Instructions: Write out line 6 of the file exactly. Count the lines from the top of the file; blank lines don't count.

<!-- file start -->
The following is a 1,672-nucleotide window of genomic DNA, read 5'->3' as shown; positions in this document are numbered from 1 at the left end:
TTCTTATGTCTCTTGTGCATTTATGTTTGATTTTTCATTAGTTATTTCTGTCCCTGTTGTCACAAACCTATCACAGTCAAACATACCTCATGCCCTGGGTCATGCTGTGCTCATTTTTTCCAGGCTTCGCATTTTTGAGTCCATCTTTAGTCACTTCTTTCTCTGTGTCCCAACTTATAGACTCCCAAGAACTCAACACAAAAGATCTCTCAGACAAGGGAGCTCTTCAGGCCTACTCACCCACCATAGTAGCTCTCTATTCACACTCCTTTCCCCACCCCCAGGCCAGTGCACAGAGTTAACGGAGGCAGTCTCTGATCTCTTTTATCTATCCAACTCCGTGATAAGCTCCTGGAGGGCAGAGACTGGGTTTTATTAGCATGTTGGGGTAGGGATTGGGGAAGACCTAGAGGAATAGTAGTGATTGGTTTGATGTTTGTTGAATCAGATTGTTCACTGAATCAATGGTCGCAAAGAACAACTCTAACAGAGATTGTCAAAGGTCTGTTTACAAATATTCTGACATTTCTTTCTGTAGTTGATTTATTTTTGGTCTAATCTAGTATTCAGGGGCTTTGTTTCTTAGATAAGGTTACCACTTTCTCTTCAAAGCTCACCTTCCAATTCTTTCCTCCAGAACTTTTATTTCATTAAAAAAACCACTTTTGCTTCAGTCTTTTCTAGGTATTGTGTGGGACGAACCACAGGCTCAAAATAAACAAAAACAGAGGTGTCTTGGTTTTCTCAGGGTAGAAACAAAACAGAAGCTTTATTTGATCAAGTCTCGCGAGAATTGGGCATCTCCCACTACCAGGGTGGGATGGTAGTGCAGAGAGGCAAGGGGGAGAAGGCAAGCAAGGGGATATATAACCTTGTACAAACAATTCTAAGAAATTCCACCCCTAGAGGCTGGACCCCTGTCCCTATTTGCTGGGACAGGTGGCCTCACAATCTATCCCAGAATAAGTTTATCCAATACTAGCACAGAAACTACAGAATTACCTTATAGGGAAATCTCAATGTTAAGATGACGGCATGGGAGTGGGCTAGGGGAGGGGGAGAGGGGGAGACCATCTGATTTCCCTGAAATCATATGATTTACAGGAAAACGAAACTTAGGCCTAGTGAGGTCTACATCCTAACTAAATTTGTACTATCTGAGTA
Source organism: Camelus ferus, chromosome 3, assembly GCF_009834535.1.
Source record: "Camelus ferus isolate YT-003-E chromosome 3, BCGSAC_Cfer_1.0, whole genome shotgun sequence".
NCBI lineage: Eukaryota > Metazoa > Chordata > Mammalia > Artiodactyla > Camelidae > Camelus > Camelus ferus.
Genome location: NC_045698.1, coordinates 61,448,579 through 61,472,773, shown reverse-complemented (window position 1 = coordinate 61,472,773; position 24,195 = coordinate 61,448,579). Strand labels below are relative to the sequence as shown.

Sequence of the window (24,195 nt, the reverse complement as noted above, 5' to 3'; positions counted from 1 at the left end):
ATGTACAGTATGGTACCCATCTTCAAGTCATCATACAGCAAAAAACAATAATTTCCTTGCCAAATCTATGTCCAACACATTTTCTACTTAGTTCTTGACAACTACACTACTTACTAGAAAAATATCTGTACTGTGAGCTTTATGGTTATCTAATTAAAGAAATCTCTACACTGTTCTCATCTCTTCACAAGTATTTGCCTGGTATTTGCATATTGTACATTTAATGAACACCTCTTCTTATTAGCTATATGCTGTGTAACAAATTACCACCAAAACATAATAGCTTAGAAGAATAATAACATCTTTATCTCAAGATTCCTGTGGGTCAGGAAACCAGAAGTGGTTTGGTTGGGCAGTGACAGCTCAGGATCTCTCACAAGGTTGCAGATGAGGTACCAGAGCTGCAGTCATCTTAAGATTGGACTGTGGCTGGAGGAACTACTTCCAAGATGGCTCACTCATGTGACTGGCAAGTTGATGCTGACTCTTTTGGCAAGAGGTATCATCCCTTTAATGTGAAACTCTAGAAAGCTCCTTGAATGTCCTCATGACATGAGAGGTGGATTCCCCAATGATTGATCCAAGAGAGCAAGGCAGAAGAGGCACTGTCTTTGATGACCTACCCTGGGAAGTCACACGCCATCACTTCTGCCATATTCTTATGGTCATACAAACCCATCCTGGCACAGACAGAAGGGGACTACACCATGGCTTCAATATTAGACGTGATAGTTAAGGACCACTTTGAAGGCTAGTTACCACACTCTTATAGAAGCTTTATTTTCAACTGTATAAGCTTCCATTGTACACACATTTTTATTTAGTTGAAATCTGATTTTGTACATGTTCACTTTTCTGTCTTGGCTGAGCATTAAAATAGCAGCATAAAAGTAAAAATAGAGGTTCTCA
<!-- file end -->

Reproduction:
Genome location: NC_045698.1, coordinates 61,448,579 through 61,472,773, shown reverse-complemented (window position 1 = coordinate 61,472,773; position 24,195 = coordinate 61,448,579). Strand labels below are relative to the sequence as shown.